All the titles covered here, and several more notable titles arriving next week, are listed, with ordering information and alternate formats, on our downloadable spreadsheet, EarlyWord New Title Radar, Week of 12/29/14

Holds Leader

9780345543851_1571cDie Again: A Rizzoli & Isles Novel,
Tess Gerritsen (RH/Ballantine); OverDrive Sample

Among the titles by familiar names (Jack Higgins, W.E.B. Griffin, Brad Taylor, Sherryl Woods, Jane Green) the leader in holds is Tess Gerritsen’s eleventh in her series featuring Detective Jane Rizzoli and medical examiner Maura Isles. The fifth season of the TNT TV series based on the characters returns beginning Feb. 17 and a sixth is in the works, to debut in the summer. In an interview with PW, Gerritsen says the book draws on her own experiences while on Safari in South Africa.

LibraryReads Picks

9780804176378_c14ffVanessa and Her Sister, Priya Parmar, (RH/Ballantine; RH Large Print; RH Audio); OverDrive Sample
Audio clip:

The first buzzy debut of the season, this title is featured on NPR’s Weekend Edition Sunday, is People‘s Book of the Week, as well as both a LibraryReads and an IndieNext pick.

LibraryReads annotation:

“Told uniquely as part diary, part epistolary novel, Parmar focuses on the relationship of Vanessa (later Bell) and Virginia (later Woolf) Stephens, one filled with unspoken jealousy and a fierceness of love that will ultimately destroy their kinship. This well-researched novel with gorgeous prose brings the characters to life with a unique perspective.” — Jennifer Winberry, Hunterdon County Library, Flemington, NJ

Slate uses it as a jumping off point for a piece that offers a jaundiced view of the “biographical fan fiction” trend, beginning with Nancy Horan’s Loving Frank.

9781476767314_daf49The Rosie Effect, Graeme Simsion, (Simon & Schuster; S&S Audio); OverDrive Sample

The followup to Simsion’s The Rosie Project, a book that won an Australian prize for unpublished manuscripts and went on to sell more than a million copies worldwide.

Fans Bill and Melinda Gates recorded a video with the author:

LibraryReads annotation:

“Don Tillman and Rosie are back again, and they’ve relocated to New York. Rosie is continuing her studies, while Don is teaching and even adding to his small circle of friends. But when Rosie announces that she is pregnant, Don is once again out of his depth. What follows are crazy situations that could only happen when Don is involved. Funny and heartwarming.” — Catherine Coyne, Mansfield Public Library, Mansfield, MA — It is also an IndieNext pick.

9780804178983_8c4d5The Dress Shop of Dreams, Menna van Praag, (RH/Ballantine; Thorndike; Recorded Books); OverDrive Sample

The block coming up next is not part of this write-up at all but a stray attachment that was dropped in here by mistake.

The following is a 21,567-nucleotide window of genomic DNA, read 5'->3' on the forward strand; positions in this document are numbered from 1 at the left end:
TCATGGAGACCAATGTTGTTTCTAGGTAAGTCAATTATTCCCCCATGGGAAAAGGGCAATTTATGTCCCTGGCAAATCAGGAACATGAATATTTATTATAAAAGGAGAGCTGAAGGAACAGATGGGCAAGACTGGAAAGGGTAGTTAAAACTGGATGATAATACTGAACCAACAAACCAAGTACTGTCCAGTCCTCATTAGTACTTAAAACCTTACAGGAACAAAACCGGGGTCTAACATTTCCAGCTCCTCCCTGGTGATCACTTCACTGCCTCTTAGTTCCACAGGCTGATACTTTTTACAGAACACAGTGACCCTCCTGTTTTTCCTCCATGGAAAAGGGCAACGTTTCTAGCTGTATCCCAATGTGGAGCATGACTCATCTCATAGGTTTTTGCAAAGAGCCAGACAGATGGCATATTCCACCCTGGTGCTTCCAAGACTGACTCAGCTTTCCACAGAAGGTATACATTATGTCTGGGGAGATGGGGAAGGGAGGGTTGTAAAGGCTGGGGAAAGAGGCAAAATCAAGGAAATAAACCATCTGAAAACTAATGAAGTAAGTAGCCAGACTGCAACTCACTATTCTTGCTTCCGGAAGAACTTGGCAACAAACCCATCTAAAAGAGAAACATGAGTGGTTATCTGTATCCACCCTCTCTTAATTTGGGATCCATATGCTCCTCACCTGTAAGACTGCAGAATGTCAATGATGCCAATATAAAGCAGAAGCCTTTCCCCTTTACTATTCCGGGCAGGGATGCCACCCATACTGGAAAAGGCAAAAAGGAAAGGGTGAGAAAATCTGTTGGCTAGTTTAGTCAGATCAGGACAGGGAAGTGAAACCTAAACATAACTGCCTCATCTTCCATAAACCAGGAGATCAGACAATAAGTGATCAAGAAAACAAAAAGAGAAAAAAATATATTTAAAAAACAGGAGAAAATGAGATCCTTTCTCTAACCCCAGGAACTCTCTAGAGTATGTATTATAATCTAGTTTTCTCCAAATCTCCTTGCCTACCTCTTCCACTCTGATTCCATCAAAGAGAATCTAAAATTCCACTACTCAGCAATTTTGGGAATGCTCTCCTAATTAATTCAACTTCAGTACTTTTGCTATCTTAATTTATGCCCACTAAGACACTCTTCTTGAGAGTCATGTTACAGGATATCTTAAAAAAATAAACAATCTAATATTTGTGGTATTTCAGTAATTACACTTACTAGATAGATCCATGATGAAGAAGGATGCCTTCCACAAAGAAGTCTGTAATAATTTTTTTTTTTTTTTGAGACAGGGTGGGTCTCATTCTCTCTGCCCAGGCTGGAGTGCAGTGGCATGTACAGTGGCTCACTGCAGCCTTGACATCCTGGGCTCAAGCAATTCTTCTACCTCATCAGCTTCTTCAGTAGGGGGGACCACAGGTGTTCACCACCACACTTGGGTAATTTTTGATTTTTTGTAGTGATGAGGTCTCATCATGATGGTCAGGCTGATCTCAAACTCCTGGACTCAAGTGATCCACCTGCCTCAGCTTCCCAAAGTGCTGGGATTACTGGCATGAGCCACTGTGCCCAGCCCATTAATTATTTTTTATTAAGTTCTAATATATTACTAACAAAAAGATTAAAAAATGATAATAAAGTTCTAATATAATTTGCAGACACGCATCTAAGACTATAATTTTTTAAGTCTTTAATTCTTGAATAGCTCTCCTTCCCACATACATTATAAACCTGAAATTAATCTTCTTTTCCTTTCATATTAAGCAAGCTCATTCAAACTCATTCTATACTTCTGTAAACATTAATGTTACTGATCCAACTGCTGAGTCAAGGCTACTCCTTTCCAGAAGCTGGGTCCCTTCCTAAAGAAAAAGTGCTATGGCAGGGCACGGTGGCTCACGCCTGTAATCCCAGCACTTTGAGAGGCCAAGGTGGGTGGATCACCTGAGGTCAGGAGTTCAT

LibraryReads annotation:

“Tidy, romantic, and fine escapism. All the characters here have interesting back stories: Cora is believable as a no-nonsense gal trying to rebuff sweet Walt’s advances, and Etta is someone I’d like to meet in real life. Reminiscent of Love Actually and P.S. I Love You, this cute little book is recommended to readers who want to be charmed by the possibilities of love.” — Andrienne Cruz, Azusa City Library, Azusa, CA

9781616954765_d0d69The Bishop’s Wife, Mette Ivie Harrison, (Soho Crime; Blackstone Audio); OverDrive Sample

Y.A. author Harrison’s mystery debut got an early review by the New York Times‘ Janet Maslin, indicating she thinks it may take off and, indeed, she notes that it “has good reason to draw a large readership” because of its focus on domestic abuse among extremists in some religious communities and because it “incorporates details about Mormon daily life that should fascinate readers who know little about them.” Maslin also notes that it appears to be the beginning of a series.

It is both an IndieNext and LibraryReads pick.

IndieNext:

“Linda Wallheim is the local bishop’s wife and the mother of five sons, all but one out of the house and on their own. As a Mormon, Linda has been increasingly frustrated with some of the Church’s doctrine. While her life is busy fulfilling her duties with many community services and being the hostess for the ward at all hours, she chafes under the patriarchal beliefs and practices. When she is called to care for a five-year-old girl whose mother has mysteriously disappeared, Linda begins to question the circumstances of the young wife’s absence. This is a beautifully written story about a woman who supports her husband as the bishop while recognizing that her inner convictions might go against his will. A compelling read!” — Patricia Worth, River Reader, Lexington, MO 

LibraryReads:

“As a practicing Mormon, I felt Harrison did a great job of detailing Mormon culture and doctrine without evangelizing. I appreciated that the bishop is a good man, and the bishop’s wife is a woman who has been through her own struggles. The bishop’s wife sometimes can barely keep up with all the drama and mysteries around her. But she does, and does it quite well under the circumstances. This is a rather brave book.” — Amanda Monson, Bartow County Library System, Cartersville, GA

Four Titles to Know & Recommend, The Week of Dec. 8

Friday, December 5th, 2014

In the midst of all the assessments of the best books of the year, it’s refreshing to look forward to some new titles coming out next week.

All the titles covered here, and a few other notable titles arriving next week, are listed, with ordering information and alternate formats, on our downloadable spreadsheet, EarlyWord New Title Radar, Week of Dec. 8, 2014

 9781439199350_c6496-2The Boston Girl, Anita Diamant, (S&S/Scribner; S&S Audio; Thorndike)